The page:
There's one warning flare here for Biden: His lead on trust to handle the pandemic has shrunk from 20 points during the summertime surge in cases in mid-July, 54%-34%, to today's 11-point margin, 51%-40%.

As noted, the economy leads as the most important issue, with no consensus on what comes next. Seventeen percent pick the pandemic as their top issue, and likely voters who say so support Biden by 84%-13%. About as many say it's either health care or equal treatment of racial groups; again more than 8 in 10 in both of these groups back Biden. Twelve percent cite crime and safety as their main concern -- and in this group, 84% support Trump. Lastly, 11% focus on the next Supreme Court nomination, with closer vote preferences, 54%-45%, Biden-Trump.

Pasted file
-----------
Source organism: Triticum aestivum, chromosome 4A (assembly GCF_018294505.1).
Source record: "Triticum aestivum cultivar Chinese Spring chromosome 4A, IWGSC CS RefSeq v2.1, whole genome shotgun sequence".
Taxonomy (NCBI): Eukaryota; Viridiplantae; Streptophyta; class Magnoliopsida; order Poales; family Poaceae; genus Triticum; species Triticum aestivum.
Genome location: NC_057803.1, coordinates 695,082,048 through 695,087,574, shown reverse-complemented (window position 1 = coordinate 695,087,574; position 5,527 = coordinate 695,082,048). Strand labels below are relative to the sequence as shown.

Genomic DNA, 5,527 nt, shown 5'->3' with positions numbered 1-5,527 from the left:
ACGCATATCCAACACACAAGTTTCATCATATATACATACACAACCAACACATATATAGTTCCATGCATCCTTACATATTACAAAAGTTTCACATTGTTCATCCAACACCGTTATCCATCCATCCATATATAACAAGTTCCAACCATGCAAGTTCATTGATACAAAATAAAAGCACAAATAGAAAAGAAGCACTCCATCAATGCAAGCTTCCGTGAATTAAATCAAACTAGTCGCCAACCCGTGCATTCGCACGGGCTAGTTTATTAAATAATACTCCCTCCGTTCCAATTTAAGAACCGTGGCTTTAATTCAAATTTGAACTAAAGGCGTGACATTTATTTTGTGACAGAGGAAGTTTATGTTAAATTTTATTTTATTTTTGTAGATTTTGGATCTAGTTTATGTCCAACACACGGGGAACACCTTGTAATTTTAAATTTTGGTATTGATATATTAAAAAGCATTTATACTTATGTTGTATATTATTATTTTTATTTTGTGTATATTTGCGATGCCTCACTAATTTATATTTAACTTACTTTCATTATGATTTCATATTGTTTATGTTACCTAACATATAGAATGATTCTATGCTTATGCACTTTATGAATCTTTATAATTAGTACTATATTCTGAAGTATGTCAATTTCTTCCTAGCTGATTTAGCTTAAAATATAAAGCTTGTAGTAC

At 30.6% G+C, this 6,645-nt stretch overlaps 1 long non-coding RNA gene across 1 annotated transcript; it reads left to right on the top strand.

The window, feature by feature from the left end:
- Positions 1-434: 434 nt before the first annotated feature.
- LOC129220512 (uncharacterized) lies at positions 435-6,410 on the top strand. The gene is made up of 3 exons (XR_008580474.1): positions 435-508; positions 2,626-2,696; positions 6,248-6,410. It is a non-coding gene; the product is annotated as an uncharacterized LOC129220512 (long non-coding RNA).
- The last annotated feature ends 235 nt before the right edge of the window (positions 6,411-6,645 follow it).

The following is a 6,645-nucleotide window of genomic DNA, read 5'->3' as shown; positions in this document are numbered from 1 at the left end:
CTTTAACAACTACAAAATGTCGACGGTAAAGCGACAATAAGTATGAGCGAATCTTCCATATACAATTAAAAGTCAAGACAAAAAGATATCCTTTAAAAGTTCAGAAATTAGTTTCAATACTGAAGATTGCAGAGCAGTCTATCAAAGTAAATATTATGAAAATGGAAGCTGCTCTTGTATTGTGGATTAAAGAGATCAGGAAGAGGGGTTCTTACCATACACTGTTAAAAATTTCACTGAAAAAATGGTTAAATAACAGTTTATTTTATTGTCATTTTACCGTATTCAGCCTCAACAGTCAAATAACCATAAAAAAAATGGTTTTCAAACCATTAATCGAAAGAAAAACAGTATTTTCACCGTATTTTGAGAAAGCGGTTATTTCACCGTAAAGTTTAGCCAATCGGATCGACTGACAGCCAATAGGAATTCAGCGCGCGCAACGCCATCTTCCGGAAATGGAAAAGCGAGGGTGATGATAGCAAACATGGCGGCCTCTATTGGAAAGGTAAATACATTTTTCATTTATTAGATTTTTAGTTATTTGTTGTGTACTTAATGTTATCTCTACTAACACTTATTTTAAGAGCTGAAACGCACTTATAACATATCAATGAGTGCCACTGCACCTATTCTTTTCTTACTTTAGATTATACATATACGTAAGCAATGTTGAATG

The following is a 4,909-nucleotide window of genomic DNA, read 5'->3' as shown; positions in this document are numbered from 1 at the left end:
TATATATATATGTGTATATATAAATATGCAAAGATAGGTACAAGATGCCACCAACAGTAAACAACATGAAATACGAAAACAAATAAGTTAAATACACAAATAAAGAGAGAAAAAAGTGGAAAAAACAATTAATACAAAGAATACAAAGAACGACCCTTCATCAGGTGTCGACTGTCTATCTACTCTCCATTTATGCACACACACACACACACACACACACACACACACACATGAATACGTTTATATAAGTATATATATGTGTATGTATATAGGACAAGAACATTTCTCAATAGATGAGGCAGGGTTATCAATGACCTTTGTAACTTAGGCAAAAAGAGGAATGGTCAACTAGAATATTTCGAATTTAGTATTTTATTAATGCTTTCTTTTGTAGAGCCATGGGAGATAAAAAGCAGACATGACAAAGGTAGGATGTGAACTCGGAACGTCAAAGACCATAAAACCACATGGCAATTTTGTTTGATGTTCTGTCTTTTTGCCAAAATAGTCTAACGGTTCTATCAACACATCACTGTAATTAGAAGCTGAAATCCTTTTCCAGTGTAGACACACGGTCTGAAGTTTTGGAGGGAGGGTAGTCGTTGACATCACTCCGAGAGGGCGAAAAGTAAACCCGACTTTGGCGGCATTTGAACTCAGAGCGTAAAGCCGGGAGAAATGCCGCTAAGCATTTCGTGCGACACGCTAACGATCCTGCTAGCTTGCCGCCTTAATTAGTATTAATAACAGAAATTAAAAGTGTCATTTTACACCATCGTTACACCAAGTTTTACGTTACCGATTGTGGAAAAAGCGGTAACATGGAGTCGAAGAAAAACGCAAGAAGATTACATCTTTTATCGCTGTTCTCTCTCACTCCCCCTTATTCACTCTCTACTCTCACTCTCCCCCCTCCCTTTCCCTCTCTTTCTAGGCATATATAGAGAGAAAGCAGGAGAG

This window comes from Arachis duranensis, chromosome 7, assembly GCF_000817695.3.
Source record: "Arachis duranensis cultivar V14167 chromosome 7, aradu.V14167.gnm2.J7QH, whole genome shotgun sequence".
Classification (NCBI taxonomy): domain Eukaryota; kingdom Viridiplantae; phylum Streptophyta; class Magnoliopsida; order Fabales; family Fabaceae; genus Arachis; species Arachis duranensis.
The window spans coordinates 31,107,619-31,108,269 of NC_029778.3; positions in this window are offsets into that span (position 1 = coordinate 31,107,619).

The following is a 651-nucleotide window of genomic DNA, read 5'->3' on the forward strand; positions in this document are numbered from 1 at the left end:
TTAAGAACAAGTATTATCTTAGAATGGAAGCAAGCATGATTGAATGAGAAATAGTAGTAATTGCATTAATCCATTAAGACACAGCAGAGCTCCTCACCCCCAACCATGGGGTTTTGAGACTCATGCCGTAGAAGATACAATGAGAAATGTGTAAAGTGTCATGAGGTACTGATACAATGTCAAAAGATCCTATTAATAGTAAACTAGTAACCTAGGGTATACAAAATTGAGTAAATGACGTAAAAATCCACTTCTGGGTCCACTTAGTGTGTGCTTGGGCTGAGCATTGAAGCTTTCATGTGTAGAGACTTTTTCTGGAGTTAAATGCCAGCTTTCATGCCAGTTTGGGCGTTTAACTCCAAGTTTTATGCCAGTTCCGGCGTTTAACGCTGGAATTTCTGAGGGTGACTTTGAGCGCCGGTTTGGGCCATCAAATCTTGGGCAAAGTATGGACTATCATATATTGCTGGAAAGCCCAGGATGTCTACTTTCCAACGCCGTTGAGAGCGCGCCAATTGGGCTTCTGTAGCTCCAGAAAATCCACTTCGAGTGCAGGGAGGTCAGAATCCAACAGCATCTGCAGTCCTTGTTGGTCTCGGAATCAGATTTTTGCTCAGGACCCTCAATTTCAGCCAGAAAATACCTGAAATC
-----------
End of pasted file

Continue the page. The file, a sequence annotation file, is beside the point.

In another delineating result, the public by 54%-42% supports recent protests against police treatment of Black people. Eight in 10 supporters of these protests favor Biden; 77% of opponents are with Trump.

Across issues, these results illuminate the logic of the current campaign, as Trump touts economic recovery and raises crime concerns while Biden pushes on the pandemic response, health care and equal treatment, and both navigate the trickier Supreme Court issue.

Third party

The impact of third-party candidates may be tough to gauge, since the pandemic has constrained their campaigns just as it has Trump's and Biden's. This survey asked two-candidate preferences first, then re-asked the question with Jorgensen and Hawkins added. Biden, as noted goes from 54% to 49% with these two included; that decline is significant at the 90% confidence level, as opposed to the conventional standard, 95%.